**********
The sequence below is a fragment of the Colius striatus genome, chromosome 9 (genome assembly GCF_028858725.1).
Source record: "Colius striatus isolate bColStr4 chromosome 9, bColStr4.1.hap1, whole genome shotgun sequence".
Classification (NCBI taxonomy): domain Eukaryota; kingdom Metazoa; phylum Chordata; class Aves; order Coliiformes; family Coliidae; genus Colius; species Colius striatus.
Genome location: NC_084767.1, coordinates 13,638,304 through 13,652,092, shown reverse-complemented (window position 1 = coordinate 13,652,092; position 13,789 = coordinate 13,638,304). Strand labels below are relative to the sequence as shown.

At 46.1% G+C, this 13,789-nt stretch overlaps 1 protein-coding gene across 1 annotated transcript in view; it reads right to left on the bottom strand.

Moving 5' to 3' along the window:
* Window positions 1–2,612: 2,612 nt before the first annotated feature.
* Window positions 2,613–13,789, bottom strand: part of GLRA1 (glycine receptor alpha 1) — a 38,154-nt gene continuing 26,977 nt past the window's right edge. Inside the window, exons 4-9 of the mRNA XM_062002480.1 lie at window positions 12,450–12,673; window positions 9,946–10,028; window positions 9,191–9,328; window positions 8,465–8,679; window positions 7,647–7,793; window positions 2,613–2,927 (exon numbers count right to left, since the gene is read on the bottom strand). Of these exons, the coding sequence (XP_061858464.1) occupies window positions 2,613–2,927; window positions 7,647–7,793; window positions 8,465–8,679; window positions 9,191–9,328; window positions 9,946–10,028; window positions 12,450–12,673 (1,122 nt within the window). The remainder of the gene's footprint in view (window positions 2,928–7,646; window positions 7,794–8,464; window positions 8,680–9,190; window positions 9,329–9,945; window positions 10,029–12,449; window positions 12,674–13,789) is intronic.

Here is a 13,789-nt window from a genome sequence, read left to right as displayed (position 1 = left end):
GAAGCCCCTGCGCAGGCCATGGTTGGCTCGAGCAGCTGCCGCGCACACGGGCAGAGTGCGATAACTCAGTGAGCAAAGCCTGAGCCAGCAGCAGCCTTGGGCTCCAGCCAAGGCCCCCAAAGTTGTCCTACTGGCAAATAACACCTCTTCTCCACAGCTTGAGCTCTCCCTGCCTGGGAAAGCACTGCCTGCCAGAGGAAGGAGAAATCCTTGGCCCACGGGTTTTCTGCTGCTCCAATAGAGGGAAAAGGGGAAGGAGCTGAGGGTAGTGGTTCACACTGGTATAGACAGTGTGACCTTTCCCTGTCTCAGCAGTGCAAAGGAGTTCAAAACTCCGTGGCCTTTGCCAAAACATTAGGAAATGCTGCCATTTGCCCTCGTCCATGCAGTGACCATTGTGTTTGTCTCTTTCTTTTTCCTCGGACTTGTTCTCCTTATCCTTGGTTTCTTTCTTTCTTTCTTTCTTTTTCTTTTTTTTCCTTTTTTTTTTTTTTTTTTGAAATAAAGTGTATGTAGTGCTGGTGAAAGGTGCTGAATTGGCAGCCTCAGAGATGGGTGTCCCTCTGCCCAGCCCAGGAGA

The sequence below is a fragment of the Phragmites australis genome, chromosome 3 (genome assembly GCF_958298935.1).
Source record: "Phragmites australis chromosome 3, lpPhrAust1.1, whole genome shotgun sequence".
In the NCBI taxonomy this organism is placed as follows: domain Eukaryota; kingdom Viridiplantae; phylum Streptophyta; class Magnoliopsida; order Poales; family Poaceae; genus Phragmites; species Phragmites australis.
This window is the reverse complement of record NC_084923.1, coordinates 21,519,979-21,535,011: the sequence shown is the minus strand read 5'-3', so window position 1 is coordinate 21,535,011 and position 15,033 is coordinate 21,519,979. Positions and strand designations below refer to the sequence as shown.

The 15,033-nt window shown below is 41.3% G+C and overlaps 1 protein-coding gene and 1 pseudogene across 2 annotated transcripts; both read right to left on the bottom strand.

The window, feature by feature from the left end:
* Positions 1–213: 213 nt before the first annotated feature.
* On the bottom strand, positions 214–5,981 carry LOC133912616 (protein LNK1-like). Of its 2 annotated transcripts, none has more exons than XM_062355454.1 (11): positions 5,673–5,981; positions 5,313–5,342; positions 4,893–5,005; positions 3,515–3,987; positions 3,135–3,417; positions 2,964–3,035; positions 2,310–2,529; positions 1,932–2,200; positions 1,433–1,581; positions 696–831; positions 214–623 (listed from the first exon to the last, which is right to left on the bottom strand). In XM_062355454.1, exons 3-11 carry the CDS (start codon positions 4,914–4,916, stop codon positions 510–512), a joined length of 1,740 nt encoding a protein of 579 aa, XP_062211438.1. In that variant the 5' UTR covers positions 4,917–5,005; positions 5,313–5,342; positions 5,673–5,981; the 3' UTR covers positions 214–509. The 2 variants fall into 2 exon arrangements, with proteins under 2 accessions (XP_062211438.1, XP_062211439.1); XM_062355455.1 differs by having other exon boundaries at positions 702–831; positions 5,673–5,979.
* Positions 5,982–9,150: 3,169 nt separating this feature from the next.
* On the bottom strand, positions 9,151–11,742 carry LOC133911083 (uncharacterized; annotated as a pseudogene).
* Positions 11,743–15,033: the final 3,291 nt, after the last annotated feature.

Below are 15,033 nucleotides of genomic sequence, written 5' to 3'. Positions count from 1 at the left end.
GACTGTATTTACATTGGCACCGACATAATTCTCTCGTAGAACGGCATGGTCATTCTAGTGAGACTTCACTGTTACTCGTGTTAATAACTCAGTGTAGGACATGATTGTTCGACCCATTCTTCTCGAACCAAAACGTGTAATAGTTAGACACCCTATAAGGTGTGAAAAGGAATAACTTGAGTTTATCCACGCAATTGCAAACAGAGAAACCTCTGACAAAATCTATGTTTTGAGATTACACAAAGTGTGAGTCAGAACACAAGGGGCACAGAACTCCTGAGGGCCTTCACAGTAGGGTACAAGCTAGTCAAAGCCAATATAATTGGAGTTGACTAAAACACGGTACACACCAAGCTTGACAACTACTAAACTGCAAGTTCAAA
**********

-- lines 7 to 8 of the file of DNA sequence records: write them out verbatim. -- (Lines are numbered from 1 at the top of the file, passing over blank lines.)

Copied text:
* Window positions 1–2,612: 2,612 nt before the first annotated feature.
* Window positions 2,613–13,789, bottom strand: part of GLRA1 (glycine receptor alpha 1) — a 38,154-nt gene continuing 26,977 nt past the window's right edge. Inside the window, exons 4-9 of the mRNA XM_062002480.1 lie at window positions 12,450–12,673; window positions 9,946–10,028; window positions 9,191–9,328; window positions 8,465–8,679; window positions 7,647–7,793; window positions 2,613–2,927 (exon numbers count right to left, since the gene is read on the bottom strand). Of these exons, the coding sequence (XP_061858464.1) occupies window positions 2,613–2,927; window positions 7,647–7,793; window positions 8,465–8,679; window positions 9,191–9,328; window positions 9,946–10,028; window positions 12,450–12,673 (1,122 nt within the window). The remainder of the gene's footprint in view (window positions 2,928–7,646; window positions 7,794–8,464; window positions 8,680–9,190; window positions 9,329–9,945; window positions 10,029–12,449; window positions 12,674–13,789) is intronic.